• Tim says:

            Regarding little interest by .NET programmers, I don’t know how that will last. .NET folks can put our existing skills (XAML/.NET) to use in a potentially huge market. That simply hasn’t been possible until now without finding a way to distribute your app with a wide reach, in addition to handling lots of other details. I released an app in the Store over a week ago, and it is great to have so much taken care of by Microsoft (there’s a valid reason why they get a 30% cut).

            In addition to the focus on server-side development, I think a lot are simply focusing on their full-time jobs writing the same old boring WinForms apps that most businesses still utilize. (My company still has VB6 apps to support!!)

      • halberenson says:

        That’s a little revisionist. Apple was booted from big-box due to irrelevance. They had to create their own stores as part of their re-invention. Once they’d been reinvigorated then the big-box stores clamored to be allowed to sell Apple products again. Apple used that to gain a lot of influence over how big-box handles their products. So, for example, the Apple section of a Best Buy is very much an Apple experience.

        There is no “Microsoft” section at Best Buy. There is a HP/Sony/Lenovo/Dell/ASUS/etc. section. This explains a lot of why the Microsoft PC “world” is treated so poorly within Best Buy…there is no one who does (or could) own and drive it. Perhaps as the range of Microsoft hardware offerings expands Microsoft can go to Best Buy and work with them to have a mini Microsoft Store experience. But the overall PC section, overall Tablet section, and overall Mobile section of Best Buy is something that no one vendor can control.

        • Tom says:

          By the time the first Apple Store opened in 2001, Apple was well on its way back from the brink. The original iMac was selling like hotcakes, and Apple was cool again.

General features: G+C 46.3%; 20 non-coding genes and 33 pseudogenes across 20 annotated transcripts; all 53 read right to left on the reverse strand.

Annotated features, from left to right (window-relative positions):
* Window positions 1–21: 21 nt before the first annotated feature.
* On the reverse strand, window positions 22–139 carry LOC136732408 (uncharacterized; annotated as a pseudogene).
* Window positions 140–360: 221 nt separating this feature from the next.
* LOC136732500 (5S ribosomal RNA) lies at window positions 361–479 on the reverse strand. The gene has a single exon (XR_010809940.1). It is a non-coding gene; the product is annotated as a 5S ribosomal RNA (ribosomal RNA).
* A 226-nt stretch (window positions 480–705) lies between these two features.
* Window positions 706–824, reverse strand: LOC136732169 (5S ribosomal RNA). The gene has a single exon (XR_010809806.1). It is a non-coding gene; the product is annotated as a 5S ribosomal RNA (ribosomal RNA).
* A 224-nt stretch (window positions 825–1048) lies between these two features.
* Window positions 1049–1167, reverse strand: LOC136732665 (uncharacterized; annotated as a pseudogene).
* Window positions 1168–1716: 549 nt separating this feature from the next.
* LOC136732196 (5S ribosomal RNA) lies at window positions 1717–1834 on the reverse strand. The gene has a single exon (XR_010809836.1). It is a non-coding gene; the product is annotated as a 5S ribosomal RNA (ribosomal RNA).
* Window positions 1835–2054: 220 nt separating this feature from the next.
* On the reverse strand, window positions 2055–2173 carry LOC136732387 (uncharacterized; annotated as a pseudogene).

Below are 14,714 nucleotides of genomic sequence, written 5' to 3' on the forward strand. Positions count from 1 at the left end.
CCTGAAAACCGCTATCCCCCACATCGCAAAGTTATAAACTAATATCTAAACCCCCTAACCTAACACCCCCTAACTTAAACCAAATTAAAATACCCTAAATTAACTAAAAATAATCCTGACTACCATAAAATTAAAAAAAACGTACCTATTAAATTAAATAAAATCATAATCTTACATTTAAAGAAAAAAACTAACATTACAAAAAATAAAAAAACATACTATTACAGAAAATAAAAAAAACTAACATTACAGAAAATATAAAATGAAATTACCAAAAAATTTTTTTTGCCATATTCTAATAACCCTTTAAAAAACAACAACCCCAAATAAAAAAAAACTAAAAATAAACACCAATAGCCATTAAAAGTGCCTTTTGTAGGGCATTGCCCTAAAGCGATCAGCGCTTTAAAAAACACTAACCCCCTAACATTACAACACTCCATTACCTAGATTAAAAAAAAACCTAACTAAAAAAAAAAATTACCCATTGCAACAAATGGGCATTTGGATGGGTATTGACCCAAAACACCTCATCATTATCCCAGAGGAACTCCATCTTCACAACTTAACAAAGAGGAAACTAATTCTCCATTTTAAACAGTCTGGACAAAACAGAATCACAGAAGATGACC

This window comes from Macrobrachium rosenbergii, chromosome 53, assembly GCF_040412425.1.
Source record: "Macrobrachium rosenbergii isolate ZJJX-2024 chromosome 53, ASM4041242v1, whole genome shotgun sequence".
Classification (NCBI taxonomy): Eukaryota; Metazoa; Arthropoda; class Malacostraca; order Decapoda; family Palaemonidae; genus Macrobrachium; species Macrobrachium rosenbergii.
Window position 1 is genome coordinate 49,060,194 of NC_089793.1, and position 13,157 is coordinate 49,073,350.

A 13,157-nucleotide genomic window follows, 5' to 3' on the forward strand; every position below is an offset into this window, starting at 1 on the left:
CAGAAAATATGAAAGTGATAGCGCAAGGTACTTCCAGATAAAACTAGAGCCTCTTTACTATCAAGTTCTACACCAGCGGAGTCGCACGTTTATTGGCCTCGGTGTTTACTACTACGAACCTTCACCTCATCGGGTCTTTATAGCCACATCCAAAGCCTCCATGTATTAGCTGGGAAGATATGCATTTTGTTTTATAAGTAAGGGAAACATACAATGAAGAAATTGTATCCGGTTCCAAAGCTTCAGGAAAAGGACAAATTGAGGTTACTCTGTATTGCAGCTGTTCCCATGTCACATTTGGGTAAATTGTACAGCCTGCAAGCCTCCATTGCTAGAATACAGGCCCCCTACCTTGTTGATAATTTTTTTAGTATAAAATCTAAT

The Apple Store was designed from the start to be a different retail experience — with a Genius Bar, with a wide-open layout, with an emphasis on the user experience rather than on numerical specs.

          So while it may be true that Apple had trouble getting retail distribution when it had 2% market share, it is hardly revisionist history to point out that the Apple Stores were designed to leapfrog the typical retail experience. They were.

          Indeed, the Wall Street analysts were intensely skeptical of the whole concept — they thought there were better things for Apple to do than to dabble with hobbies like the Store.

          • halberenson says:

            WHat we are saying is not a disconnect. If Apple had great retail presence in the existing channel then they would have been disincented to go into retail themselves. Once they had to address the retail situation at all it made complete sense for them to change the game.

  5. SurfaceGeek says:

    I paid a visit to my local Best Buy today and had a different experience. I’ve got a photo of it on my Google Community,
    The display was at the front of the store and very visible. I’ve seen many more bad examples but they got something right in Indianapolis.

    • halberenson says:

      This is the Windows Phone table (note the WP messaging) from the mobile device area of the store that they must have moved up front. In my store it wasn’t visible when you walked in the door, and of course it only had one Windows Phone on it. At least yours shows a couple of Windows Phones on it.

      • SurfaceGeek says:

        Yea, I was impressed as I was expecting the worst. It was at the VERY front of the store and you are correct, the mobile section, but it was very visible.

  6. Tim says: